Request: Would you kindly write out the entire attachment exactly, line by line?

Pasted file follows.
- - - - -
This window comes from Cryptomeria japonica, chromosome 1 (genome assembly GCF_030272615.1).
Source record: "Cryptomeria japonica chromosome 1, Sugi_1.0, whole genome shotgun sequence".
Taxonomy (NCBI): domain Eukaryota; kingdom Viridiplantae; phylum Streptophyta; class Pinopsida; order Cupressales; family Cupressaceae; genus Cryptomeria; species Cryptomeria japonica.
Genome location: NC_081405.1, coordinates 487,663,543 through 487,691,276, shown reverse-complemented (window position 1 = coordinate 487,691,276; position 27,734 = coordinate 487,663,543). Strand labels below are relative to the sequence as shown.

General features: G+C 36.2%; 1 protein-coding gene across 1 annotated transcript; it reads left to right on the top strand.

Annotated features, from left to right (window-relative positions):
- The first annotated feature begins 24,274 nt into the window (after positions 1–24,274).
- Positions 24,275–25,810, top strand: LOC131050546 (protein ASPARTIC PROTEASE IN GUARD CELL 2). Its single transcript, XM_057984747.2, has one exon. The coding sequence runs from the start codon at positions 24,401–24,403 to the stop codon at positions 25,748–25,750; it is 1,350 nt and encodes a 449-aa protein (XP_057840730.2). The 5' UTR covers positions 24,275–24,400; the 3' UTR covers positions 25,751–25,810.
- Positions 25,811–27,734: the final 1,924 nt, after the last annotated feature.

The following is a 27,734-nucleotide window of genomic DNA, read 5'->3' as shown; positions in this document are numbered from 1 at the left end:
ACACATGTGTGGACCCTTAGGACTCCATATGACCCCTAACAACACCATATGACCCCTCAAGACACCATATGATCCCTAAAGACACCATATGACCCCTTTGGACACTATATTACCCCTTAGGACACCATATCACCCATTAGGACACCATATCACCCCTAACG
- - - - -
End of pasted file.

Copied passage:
This window comes from Cryptomeria japonica, chromosome 1 (genome assembly GCF_030272615.1).
Source record: "Cryptomeria japonica chromosome 1, Sugi_1.0, whole genome shotgun sequence".
Taxonomy (NCBI): domain Eukaryota; kingdom Viridiplantae; phylum Streptophyta; class Pinopsida; order Cupressales; family Cupressaceae; genus Cryptomeria; species Cryptomeria japonica.
Genome location: NC_081405.1, coordinates 487,663,543 through 487,691,276, shown reverse-complemented (window position 1 = coordinate 487,691,276; position 27,734 = coordinate 487,663,543). Strand labels below are relative to the sequence as shown.

General features: G+C 36.2%; 1 protein-coding gene across 1 annotated transcript; it reads left to right on the top strand.

Annotated features, from left to right (window-relative positions):
- The first annotated feature begins 24,274 nt into the window (after positions 1–24,274).
- Positions 24,275–25,810, top strand: LOC131050546 (protein ASPARTIC PROTEASE IN GUARD CELL 2). Its single transcript, XM_057984747.2, has one exon. The coding sequence runs from the start codon at positions 24,401–24,403 to the stop codon at positions 25,748–25,750; it is 1,350 nt and encodes a 449-aa protein (XP_057840730.2). The 5' UTR covers positions 24,275–24,400; the 3' UTR covers positions 25,751–25,810.
- Positions 25,811–27,734: the final 1,924 nt, after the last annotated feature.

The following is a 27,734-nucleotide window of genomic DNA, read 5'->3' as shown; positions in this document are numbered from 1 at the left end:
ACACATGTGTGGACCCTTAGGACTCCATATGACCCCTAACAACACCATATGACCCCTCAAGACACCATATGATCCCTAAAGACACCATATGACCCCTTTGGACACTATATTACCCCTTAGGACACCATATCACCCATTAGGACACCATATCACCCCTAACG